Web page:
Beethoven: String Quartet in F Minor, Op. 95, "Serioso"
Purcell: Chacony in G Minor, Z. 730
Britten: String Quartet No. 2 in C Major, Op. 36
Schumann: Piano Quintet in E-flat Major, Op. 44 - Yefim Bronfman
Two days after a big prestigious symphonic concert in Carnegie Hall's Stern Auditorium, I was back in the same hall on Tuesday night with my friend Dawn for a smaller but still prestigious chamber music concert featuring the distinguished Emerson String Quartet and a very special guest in the equally distinguished pianist Yefim Bronfman for a program presenting the classical fare of Beethoven and Schumann, and some really exciting works tied to our beloved Benjamin Britten.
I've always found the Stern Auditorium too cavernous for small ensembles, but I guess it is a small price to pay for popular artists who have outgrown the intimate and oh so cool Zankel Hall. And frankly, one would have been hard-pressed to complain considering the premium seats we got to sit in... or the performance we got to enjoy.
It is impossible to go wrong with Beethoven's œuvre, and the quartet got everything right with the man's "Serioso" string quartet. After a gripping opening, the four musicians, three of whom were standing up, impeccably maneuvered around the piece's various intricacies and turbulences. This was the first time I had a chance to hear them with their one-year member, cellist Paul Watkins, who was - and still is - the first change ever in the group's composition in 37 years, and the result was decidedly impressive in tightness and cohesion. Under their informed and confident bows, Beethoven sounded very much alive and well, as he should.
A short Baroque detour was next with Purcell's Chacony in G Minor arranged by Britten. There was a lot more of the former than the latter in this lovely interlude, probably a telling sign of how much Britten revered Purcell.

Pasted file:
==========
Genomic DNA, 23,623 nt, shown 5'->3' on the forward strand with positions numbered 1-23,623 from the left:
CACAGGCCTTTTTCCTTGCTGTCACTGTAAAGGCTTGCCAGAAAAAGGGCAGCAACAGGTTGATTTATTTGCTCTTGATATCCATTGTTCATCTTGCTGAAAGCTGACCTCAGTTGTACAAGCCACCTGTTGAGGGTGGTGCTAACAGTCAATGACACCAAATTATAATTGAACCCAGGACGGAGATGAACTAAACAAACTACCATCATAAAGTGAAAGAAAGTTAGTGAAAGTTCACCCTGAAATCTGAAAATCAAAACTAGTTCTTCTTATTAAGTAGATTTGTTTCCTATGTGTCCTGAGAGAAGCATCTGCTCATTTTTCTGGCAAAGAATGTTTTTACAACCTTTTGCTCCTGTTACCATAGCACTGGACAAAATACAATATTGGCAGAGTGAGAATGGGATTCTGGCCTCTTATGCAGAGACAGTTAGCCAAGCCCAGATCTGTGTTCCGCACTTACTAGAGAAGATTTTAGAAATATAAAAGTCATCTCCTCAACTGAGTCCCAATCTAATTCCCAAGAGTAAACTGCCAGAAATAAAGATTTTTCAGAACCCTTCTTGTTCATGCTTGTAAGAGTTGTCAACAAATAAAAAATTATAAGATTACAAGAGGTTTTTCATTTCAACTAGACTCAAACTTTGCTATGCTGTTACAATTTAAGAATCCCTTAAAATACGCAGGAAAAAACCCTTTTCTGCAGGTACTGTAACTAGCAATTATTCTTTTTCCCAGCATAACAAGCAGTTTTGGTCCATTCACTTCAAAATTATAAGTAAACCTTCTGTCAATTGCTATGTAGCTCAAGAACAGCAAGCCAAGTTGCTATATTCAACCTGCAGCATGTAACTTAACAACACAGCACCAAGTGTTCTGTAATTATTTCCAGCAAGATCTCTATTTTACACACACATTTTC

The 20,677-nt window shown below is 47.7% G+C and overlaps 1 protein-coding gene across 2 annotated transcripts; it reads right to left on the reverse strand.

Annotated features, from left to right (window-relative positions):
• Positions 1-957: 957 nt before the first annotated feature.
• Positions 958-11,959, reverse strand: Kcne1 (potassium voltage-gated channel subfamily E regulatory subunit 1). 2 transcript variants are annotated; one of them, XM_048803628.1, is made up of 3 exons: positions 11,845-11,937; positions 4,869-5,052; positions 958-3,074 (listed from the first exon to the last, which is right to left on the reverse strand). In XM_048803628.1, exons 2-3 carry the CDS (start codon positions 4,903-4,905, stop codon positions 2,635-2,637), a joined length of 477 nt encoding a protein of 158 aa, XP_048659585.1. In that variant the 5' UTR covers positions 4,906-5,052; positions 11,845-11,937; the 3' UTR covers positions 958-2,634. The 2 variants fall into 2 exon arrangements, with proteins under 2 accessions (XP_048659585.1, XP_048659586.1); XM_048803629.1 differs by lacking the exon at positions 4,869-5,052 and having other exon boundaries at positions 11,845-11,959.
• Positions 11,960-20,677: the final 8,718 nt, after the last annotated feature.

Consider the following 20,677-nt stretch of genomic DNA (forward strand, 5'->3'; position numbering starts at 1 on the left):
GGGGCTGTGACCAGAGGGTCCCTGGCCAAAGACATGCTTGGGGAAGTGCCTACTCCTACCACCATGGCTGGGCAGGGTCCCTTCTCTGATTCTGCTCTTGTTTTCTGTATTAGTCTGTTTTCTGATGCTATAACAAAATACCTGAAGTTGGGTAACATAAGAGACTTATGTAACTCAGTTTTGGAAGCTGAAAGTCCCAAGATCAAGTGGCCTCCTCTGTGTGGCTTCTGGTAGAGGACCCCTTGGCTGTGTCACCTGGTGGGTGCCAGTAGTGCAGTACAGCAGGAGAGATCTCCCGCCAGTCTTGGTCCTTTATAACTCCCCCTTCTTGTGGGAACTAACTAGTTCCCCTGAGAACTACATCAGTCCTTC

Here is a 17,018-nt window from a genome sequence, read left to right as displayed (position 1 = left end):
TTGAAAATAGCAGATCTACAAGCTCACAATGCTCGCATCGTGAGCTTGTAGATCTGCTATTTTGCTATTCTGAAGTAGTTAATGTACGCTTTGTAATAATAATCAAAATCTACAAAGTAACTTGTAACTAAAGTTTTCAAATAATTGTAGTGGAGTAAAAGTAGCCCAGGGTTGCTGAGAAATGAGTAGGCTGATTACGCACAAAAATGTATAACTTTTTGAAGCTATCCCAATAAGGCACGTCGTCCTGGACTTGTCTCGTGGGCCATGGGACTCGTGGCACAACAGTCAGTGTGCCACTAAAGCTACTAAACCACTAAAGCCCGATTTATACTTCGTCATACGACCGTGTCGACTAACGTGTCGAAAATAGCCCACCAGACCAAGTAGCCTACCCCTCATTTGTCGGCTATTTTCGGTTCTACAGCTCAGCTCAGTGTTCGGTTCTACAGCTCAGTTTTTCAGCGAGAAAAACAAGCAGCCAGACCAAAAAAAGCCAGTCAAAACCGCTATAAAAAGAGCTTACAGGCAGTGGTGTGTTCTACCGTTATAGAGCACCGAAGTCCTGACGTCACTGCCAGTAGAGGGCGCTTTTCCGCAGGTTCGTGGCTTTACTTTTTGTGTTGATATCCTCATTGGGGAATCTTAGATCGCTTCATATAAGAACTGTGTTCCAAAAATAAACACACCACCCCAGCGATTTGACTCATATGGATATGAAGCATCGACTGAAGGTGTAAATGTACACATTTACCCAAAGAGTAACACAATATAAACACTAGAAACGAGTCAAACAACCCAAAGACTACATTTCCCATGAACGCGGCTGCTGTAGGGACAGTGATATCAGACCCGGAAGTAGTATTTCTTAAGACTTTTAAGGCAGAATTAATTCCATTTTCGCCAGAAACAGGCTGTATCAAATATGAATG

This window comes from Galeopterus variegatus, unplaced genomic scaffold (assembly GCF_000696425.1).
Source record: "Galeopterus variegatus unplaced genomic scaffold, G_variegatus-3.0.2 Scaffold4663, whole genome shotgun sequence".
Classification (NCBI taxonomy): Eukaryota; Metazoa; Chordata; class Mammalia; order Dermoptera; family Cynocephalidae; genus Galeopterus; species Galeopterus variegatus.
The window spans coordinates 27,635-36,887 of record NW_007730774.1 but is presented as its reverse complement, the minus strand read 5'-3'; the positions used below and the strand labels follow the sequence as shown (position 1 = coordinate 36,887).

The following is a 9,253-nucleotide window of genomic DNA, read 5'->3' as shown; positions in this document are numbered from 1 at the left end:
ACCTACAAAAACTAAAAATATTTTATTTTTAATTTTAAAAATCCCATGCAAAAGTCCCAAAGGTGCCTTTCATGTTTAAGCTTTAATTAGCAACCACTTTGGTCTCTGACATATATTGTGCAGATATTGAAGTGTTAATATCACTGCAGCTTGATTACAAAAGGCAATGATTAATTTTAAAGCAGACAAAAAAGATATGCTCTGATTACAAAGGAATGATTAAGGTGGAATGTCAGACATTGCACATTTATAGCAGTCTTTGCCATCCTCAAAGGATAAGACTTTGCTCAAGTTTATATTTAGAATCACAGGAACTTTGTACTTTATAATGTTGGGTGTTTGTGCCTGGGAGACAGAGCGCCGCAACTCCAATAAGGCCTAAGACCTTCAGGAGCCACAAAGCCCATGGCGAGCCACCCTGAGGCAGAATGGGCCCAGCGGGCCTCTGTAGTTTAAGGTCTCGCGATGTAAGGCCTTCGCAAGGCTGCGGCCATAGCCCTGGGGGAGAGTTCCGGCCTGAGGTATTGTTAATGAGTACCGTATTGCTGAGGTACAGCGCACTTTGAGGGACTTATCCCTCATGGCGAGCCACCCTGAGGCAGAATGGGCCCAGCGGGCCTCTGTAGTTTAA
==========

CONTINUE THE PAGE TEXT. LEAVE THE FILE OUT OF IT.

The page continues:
Premiered at London's Wigmore Hall in 1945, on the 250th anniversary of Purcell's death, Britten's String Quartet No 2 is a true marvel of brilliant inventiveness that includes a wide range of sounds and moods, from spontaneously attractive to unapologetically quirky, from happily free to intensely restless, a short second movement that sounds like an action movie soundtrack, some stunning lines for the viola in the thrilling Chaconne, and so much more. The technically exacting and emotionally engaging performance of the quartet could not but make this live introduction to the small masterpiece a memorable one. In fact, the experience turned out to be so astounding that we did not even manage to get out of our seats during intermission.
After so much excitement, Schumann and his Piano Quintet came out rather conventional, which is not a totally fair assessment given the undeniable quality of the work and of its rendition. With Yefim Bronfman taking up piano man's duties, the slightly bigger ensemble did full justice to the popular quintet, which often sounded like an spontaneous ode to unrestrained joie de vivre.
Time flew as we were having fun and the hour was getting late, but the five gentlemen still kindly acknowledged our resounding ovation with a beautifully serene Adagio from Brahms' Piano Quintet in F Minor. A very generous and much appreciated parting gift before we reluctantly went back to reality.
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